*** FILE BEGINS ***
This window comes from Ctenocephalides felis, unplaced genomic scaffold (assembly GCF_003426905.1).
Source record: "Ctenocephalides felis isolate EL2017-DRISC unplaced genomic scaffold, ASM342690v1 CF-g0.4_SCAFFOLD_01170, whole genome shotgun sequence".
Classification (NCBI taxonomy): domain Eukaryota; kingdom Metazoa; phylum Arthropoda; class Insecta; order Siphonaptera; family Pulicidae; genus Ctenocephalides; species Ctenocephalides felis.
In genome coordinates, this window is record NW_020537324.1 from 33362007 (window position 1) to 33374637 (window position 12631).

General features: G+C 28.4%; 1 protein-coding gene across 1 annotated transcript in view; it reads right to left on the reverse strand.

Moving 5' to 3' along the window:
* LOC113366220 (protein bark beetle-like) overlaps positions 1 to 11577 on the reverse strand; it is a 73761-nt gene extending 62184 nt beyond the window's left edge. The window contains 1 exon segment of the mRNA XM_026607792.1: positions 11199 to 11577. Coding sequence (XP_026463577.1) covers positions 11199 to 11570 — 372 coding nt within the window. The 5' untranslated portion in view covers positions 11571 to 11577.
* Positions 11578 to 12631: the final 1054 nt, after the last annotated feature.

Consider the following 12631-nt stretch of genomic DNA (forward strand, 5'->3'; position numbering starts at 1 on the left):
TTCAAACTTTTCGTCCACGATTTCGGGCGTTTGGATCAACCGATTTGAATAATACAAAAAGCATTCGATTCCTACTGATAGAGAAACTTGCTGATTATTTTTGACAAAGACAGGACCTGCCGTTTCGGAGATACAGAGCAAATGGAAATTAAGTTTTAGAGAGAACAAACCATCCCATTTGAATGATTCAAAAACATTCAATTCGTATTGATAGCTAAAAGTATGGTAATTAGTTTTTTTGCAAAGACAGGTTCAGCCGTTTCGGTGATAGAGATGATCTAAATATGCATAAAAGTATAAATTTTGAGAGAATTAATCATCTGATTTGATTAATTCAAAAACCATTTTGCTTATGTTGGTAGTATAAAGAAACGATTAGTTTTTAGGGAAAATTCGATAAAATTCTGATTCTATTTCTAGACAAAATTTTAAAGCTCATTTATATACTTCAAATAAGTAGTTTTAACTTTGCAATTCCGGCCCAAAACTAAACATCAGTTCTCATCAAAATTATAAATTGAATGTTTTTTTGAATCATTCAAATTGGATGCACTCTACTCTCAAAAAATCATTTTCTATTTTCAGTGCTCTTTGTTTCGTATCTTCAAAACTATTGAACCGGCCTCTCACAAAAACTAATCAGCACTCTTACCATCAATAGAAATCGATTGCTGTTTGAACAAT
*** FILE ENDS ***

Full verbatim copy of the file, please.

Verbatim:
This window comes from Ctenocephalides felis, unplaced genomic scaffold (assembly GCF_003426905.1).
Source record: "Ctenocephalides felis isolate EL2017-DRISC unplaced genomic scaffold, ASM342690v1 CF-g0.4_SCAFFOLD_01170, whole genome shotgun sequence".
Classification (NCBI taxonomy): domain Eukaryota; kingdom Metazoa; phylum Arthropoda; class Insecta; order Siphonaptera; family Pulicidae; genus Ctenocephalides; species Ctenocephalides felis.
In genome coordinates, this window is record NW_020537324.1 from 33362007 (window position 1) to 33374637 (window position 12631).

General features: G+C 28.4%; 1 protein-coding gene across 1 annotated transcript in view; it reads right to left on the reverse strand.

Moving 5' to 3' along the window:
* LOC113366220 (protein bark beetle-like) overlaps positions 1 to 11577 on the reverse strand; it is a 73761-nt gene extending 62184 nt beyond the window's left edge. The window contains 1 exon segment of the mRNA XM_026607792.1: positions 11199 to 11577. Coding sequence (XP_026463577.1) covers positions 11199 to 11570 — 372 coding nt within the window. The 5' untranslated portion in view covers positions 11571 to 11577.
* Positions 11578 to 12631: the final 1054 nt, after the last annotated feature.

Consider the following 12631-nt stretch of genomic DNA (forward strand, 5'->3'; position numbering starts at 1 on the left):
TTCAAACTTTTCGTCCACGATTTCGGGCGTTTGGATCAACCGATTTGAATAATACAAAAAGCATTCGATTCCTACTGATAGAGAAACTTGCTGATTATTTTTGACAAAGACAGGACCTGCCGTTTCGGAGATACAGAGCAAATGGAAATTAAGTTTTAGAGAGAACAAACCATCCCATTTGAATGATTCAAAAACATTCAATTCGTATTGATAGCTAAAAGTATGGTAATTAGTTTTTTTGCAAAGACAGGTTCAGCCGTTTCGGTGATAGAGATGATCTAAATATGCATAAAAGTATAAATTTTGAGAGAATTAATCATCTGATTTGATTAATTCAAAAACCATTTTGCTTATGTTGGTAGTATAAAGAAACGATTAGTTTTTAGGGAAAATTCGATAAAATTCTGATTCTATTTCTAGACAAAATTTTAAAGCTCATTTATATACTTCAAATAAGTAGTTTTAACTTTGCAATTCCGGCCCAAAACTAAACATCAGTTCTCATCAAAATTATAAATTGAATGTTTTTTTGAATCATTCAAATTGGATGCACTCTACTCTCAAAAAATCATTTTCTATTTTCAGTGCTCTTTGTTTCGTATCTTCAAAACTATTGAACCGGCCTCTCACAAAAACTAATCAGCACTCTTACCATCAATAGAAATCGATTGCTGTTTGAACAAT